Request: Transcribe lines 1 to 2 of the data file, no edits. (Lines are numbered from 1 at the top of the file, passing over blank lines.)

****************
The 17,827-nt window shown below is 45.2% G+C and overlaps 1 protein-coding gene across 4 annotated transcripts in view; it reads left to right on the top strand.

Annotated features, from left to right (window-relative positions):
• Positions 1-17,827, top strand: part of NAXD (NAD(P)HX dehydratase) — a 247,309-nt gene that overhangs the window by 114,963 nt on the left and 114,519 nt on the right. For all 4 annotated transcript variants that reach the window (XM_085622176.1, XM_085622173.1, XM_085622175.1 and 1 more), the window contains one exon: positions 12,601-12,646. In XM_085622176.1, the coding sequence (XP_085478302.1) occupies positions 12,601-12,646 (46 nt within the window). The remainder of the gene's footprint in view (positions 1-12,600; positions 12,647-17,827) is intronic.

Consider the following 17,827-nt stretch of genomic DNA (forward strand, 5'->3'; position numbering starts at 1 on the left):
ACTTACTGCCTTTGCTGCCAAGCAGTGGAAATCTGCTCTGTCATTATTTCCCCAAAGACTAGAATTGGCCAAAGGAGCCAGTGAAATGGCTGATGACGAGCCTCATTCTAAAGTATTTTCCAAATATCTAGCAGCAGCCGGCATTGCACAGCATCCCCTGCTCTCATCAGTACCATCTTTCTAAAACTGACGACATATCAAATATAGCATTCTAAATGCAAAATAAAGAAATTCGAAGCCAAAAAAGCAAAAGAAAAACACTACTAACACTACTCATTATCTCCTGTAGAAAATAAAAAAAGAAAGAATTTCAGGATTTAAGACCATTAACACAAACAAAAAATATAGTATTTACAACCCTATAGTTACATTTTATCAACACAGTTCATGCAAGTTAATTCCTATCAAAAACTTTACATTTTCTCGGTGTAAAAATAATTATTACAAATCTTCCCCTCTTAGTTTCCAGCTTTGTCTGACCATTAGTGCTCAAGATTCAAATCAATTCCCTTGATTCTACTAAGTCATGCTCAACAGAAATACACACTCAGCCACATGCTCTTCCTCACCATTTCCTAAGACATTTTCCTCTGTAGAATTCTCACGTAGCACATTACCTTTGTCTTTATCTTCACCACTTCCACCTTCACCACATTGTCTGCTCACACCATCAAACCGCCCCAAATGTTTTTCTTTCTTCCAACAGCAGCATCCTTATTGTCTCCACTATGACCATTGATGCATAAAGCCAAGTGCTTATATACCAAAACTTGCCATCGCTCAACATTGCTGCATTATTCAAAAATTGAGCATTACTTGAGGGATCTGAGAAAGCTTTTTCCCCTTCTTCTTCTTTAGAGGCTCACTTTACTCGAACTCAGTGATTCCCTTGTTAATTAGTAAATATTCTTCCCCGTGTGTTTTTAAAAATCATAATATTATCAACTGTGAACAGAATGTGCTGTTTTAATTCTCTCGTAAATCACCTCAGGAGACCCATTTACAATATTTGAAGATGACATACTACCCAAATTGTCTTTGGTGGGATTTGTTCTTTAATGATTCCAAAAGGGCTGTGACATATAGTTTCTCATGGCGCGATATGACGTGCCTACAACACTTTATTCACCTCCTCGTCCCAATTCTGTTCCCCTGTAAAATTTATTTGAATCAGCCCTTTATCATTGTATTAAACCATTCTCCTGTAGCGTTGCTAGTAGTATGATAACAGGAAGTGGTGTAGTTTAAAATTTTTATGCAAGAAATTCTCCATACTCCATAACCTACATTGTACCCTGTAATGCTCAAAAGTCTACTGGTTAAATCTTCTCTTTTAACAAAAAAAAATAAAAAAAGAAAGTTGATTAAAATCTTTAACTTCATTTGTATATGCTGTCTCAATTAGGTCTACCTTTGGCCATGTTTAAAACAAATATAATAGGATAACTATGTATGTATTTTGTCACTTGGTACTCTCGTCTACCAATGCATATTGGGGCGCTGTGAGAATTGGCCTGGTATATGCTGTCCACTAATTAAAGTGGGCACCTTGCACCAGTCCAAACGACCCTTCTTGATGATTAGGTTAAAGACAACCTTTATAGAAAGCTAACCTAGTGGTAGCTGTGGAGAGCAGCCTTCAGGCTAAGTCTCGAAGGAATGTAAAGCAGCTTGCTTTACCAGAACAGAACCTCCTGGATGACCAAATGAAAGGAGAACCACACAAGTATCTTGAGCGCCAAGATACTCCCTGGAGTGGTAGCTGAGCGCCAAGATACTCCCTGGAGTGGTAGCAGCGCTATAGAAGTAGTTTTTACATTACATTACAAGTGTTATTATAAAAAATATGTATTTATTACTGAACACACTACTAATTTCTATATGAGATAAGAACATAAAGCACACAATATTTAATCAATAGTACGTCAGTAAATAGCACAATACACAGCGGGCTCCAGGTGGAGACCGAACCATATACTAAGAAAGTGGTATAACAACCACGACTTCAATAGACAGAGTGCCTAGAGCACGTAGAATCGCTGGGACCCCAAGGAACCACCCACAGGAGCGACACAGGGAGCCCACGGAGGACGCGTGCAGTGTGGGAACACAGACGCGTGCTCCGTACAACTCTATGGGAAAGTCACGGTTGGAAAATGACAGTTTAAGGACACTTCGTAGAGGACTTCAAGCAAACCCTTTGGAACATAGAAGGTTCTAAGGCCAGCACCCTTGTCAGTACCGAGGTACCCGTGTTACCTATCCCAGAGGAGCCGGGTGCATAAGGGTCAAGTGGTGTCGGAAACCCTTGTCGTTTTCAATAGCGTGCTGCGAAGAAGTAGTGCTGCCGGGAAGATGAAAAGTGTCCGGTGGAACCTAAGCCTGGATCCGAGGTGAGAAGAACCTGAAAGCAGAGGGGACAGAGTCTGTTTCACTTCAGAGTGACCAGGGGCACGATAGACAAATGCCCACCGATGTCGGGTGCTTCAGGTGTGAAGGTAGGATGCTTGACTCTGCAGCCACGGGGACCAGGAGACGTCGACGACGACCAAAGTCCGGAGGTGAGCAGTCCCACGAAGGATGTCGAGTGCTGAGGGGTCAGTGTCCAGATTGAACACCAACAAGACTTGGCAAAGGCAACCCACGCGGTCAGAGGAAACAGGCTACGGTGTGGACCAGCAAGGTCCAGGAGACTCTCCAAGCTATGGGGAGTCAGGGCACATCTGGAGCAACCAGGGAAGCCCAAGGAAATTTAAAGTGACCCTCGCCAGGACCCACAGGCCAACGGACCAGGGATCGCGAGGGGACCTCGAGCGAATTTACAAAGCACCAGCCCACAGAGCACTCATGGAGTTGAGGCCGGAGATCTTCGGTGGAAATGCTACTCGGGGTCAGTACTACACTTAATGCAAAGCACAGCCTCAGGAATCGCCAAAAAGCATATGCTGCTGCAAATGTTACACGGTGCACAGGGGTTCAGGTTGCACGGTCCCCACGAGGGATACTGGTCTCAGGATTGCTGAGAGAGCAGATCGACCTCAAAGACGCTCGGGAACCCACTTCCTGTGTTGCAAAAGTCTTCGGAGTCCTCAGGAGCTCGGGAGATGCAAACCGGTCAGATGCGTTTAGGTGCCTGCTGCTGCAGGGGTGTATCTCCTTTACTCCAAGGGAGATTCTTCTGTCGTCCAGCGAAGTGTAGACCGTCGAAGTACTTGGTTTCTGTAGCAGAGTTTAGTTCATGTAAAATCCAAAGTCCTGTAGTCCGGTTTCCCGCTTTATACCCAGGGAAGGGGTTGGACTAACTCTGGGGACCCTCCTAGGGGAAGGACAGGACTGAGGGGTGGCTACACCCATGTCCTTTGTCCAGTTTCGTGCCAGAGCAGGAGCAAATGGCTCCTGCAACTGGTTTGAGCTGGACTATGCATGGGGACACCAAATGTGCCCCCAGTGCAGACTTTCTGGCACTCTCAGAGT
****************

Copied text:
The 17,827-nt window shown below is 45.2% G+C and overlaps 1 protein-coding gene across 4 annotated transcripts in view; it reads left to right on the top strand.

Annotated features, from left to right (window-relative positions):